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(No Audio) Who Pays to House State Prisoners in County Jails

Springfield, MO Faced with the state's tight budget, lawmakers voted to reduce there imbursement the state pays counties for housing state prisoners in county jails. With the start of the new fiscal year on July 1, many counties are feeling the impact of the reduction. As KSMU's Missy Shelton reports, county officials are mad and are threatening to take the issue to court. Dave Coonrod is Greene County's presiding commissioner. He says the state is twisting the law to justify a decrease in state reimbursement to counties for keeping state prisoners in county jails.

The state reduction equals a loss to counties of 2 dollars and 50 cents per day per inmate. At issue is a 1996 state law that prevents the payments from falling below the rate of the previous year.

What is meant by "the previous year" is a matter of debate. State officials like budget director Brian Long say the previous year means the year before the law was enacted, not the previous calendar year.

Under that scenario, the state is still above the 17-dollar reimbursement rate in effect before the 1996 law. Long says under the counties' interpretation of the law, there would always be an increase and no chance of a decrease. But forcing lawmakers to appropriate more money each year is the goal, according to Greene county commissioner Darrell Decker.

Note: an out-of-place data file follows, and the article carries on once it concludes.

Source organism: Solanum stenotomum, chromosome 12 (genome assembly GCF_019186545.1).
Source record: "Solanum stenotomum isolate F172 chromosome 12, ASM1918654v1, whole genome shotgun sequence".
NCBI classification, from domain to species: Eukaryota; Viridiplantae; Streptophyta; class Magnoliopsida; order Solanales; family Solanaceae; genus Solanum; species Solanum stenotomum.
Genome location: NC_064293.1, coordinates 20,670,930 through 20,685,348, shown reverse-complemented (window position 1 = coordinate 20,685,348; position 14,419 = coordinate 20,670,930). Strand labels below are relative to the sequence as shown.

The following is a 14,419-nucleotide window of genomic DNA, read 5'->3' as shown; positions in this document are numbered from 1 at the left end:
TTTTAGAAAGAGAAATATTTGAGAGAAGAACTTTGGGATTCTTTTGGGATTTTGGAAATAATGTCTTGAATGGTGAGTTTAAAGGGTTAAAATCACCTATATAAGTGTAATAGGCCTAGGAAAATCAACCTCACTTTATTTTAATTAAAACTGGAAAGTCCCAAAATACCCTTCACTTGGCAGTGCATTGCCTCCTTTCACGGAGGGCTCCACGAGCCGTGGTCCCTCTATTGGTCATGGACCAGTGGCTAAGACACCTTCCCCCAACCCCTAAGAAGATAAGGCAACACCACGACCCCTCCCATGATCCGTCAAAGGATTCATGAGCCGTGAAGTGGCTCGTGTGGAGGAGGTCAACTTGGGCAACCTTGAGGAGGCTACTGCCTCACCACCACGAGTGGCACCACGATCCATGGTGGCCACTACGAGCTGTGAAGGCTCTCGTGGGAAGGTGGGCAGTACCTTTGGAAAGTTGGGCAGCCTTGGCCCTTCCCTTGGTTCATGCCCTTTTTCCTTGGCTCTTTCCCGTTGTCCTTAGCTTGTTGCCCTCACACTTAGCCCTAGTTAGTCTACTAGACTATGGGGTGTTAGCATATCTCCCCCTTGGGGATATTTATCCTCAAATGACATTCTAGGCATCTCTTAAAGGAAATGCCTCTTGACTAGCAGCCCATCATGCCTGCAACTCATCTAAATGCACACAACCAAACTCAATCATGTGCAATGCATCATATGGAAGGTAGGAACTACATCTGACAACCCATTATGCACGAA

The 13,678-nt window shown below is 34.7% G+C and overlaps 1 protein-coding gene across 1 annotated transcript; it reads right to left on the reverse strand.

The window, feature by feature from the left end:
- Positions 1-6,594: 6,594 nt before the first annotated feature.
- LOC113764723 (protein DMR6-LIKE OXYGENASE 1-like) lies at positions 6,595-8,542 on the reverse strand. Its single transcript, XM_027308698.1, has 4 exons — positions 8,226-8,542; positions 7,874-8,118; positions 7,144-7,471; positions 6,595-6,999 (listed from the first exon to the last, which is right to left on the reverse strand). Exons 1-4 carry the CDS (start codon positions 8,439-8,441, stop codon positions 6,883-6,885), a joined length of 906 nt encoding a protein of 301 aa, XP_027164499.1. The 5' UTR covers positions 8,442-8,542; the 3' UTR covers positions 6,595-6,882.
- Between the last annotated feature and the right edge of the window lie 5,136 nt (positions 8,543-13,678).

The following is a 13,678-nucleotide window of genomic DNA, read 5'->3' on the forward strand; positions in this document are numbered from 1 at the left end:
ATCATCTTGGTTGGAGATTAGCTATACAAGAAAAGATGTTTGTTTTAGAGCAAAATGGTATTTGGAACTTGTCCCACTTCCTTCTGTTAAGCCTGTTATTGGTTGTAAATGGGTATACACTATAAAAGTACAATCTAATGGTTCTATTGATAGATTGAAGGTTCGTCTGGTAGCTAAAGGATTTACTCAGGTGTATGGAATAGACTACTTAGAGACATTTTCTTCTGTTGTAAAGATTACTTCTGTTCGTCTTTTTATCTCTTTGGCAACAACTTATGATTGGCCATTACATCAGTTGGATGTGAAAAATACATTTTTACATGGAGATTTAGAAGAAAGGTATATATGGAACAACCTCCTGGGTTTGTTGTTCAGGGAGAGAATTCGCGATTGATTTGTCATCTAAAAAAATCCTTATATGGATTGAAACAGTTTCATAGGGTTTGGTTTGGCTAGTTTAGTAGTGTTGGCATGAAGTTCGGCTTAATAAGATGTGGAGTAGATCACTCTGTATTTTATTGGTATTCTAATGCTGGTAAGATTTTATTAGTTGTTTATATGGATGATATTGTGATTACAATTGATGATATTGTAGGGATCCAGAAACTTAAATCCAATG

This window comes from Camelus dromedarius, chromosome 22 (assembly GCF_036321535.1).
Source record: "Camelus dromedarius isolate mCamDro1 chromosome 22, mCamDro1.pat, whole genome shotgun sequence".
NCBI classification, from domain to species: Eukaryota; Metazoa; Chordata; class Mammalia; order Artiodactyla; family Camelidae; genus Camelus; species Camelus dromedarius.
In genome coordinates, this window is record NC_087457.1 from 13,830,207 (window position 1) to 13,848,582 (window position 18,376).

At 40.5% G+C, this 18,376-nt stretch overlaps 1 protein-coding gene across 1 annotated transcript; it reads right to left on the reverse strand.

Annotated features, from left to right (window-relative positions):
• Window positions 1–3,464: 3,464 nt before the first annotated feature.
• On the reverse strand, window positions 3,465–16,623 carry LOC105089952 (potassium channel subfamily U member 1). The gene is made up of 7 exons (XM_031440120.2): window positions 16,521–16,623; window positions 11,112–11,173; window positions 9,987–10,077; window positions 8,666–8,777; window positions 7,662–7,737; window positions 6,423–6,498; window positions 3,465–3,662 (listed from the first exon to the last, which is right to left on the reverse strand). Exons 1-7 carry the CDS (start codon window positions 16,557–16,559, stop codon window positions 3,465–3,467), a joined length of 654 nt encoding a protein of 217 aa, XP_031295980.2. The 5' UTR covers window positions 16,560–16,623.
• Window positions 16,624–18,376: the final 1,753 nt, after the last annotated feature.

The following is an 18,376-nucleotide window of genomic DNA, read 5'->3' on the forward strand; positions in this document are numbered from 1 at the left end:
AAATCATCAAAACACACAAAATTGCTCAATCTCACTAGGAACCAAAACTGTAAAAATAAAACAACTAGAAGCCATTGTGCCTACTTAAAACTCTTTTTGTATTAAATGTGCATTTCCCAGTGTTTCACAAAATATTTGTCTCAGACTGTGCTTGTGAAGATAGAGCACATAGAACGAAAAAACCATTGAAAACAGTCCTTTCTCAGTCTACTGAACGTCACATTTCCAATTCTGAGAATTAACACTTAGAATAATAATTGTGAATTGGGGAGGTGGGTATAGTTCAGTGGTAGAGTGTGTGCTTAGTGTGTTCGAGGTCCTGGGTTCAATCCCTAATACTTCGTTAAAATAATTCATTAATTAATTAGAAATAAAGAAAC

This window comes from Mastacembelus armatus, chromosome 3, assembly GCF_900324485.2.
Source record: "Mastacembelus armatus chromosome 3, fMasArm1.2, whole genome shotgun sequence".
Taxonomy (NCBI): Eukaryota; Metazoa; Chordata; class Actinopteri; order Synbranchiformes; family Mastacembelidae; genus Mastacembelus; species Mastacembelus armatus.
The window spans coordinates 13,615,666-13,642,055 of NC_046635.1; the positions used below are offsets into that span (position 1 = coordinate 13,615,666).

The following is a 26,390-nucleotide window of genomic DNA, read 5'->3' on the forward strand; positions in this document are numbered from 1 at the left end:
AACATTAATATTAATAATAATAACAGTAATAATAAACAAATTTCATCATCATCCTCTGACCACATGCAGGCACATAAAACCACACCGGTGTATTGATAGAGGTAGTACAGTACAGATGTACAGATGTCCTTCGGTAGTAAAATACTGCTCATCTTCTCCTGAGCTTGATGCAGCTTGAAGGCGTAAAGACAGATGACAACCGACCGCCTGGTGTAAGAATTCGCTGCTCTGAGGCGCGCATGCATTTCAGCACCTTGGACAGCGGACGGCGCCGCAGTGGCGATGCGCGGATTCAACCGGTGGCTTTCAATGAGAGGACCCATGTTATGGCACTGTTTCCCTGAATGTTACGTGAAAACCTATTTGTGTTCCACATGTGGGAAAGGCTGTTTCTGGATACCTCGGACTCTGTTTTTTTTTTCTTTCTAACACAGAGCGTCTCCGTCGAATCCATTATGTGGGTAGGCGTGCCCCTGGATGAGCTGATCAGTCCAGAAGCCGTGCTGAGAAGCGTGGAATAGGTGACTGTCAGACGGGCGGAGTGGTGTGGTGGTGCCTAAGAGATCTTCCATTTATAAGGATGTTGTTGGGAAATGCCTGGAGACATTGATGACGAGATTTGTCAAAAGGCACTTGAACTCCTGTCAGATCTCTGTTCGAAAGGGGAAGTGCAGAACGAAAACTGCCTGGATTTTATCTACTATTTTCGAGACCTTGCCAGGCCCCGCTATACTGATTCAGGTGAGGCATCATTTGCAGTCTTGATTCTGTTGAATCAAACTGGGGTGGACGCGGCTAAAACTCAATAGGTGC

He says it costs 35 to 50 dollars a day for the county jail to house one state prisoner. He says the state should work its way toward paying the majority of the cost.

The chair of the senate appropriations committee, republican John Russell says he doesn't want to hurt counties financially.

He says the majority of committee members and ultimately a majority in the full house and senate voted to reduce the reimbursements. He says in tight budget times, lawmakers are looking for ways to stretch state dollars.

The head of the Missouri Association of Counties says his group may take the issue to court. That would provide a clear interpretation of how the law sets the minimum reimbursement.

Governor Bob Holden said this week he's willing to let the courts decide'the governor says he didn't recommend this reduction in his budget proposal but believes the state can reduce the reimbursements.

In the meantime, Greene County presiding commissioner Dave Coonrod says reserve funds will cover the added expenses.

Even if a court ruling ordered the state to pay the additional 2 dollars and 50 cents per inmate per day, it would take some time for counties to get that money. Funds would have to be set aside in a supplemental budget bill drawn up during the next legislative session, which begins next January.